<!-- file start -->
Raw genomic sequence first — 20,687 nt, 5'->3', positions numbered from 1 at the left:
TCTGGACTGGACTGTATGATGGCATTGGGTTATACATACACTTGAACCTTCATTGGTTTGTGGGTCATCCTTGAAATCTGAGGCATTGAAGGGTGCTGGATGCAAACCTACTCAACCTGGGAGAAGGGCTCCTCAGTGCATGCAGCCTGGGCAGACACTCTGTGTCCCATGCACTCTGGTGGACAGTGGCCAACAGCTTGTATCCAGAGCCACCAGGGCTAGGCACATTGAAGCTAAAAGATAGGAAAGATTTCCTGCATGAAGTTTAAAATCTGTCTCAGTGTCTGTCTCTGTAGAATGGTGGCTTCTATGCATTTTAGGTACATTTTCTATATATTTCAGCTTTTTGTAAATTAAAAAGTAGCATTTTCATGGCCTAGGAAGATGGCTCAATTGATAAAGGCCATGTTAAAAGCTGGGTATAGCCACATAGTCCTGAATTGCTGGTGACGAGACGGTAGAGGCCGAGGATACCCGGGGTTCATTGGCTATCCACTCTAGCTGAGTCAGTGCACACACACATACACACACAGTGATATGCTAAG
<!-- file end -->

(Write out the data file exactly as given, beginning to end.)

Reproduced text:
Raw genomic sequence first — 20,687 nt, 5'->3', positions numbered from 1 at the left:
TCTGGACTGGACTGTATGATGGCATTGGGTTATACATACACTTGAACCTTCATTGGTTTGTGGGTCATCCTTGAAATCTGAGGCATTGAAGGGTGCTGGATGCAAACCTACTCAACCTGGGAGAAGGGCTCCTCAGTGCATGCAGCCTGGGCAGACACTCTGTGTCCCATGCACTCTGGTGGACAGTGGCCAACAGCTTGTATCCAGAGCCACCAGGGCTAGGCACATTGAAGCTAAAAGATAGGAAAGATTTCCTGCATGAAGTTTAAAATCTGTCTCAGTGTCTGTCTCTGTAGAATGGTGGCTTCTATGCATTTTAGGTACATTTTCTATATATTTCAGCTTTTTGTAAATTAAAAAGTAGCATTTTCATGGCCTAGGAAGATGGCTCAATTGATAAAGGCCATGTTAAAAGCTGGGTATAGCCACATAGTCCTGAATTGCTGGTGACGAGACGGTAGAGGCCGAGGATACCCGGGGTTCATTGGCTATCCACTCTAGCTGAGTCAGTGCACACACACATACACACACAGTGATATGCTAAG